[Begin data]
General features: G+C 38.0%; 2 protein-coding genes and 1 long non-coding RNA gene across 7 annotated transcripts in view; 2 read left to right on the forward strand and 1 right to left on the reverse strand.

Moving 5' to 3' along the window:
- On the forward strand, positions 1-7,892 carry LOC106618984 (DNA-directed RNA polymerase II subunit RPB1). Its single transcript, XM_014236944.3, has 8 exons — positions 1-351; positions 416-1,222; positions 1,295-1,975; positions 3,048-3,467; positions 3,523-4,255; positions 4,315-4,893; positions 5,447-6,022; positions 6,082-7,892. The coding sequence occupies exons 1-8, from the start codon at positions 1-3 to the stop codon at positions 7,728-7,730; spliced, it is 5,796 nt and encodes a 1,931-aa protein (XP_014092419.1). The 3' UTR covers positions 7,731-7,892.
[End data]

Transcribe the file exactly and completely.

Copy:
General features: G+C 38.0%; 2 protein-coding genes and 1 long non-coding RNA gene across 7 annotated transcripts in view; 2 read left to right on the forward strand and 1 right to left on the reverse strand.

Moving 5' to 3' along the window:
- On the forward strand, positions 1-7,892 carry LOC106618984 (DNA-directed RNA polymerase II subunit RPB1). Its single transcript, XM_014236944.3, has 8 exons — positions 1-351; positions 416-1,222; positions 1,295-1,975; positions 3,048-3,467; positions 3,523-4,255; positions 4,315-4,893; positions 5,447-6,022; positions 6,082-7,892. The coding sequence occupies exons 1-8, from the start codon at positions 1-3 to the stop codon at positions 7,728-7,730; spliced, it is 5,796 nt and encodes a 1,931-aa protein (XP_014092419.1). The 3' UTR covers positions 7,731-7,892.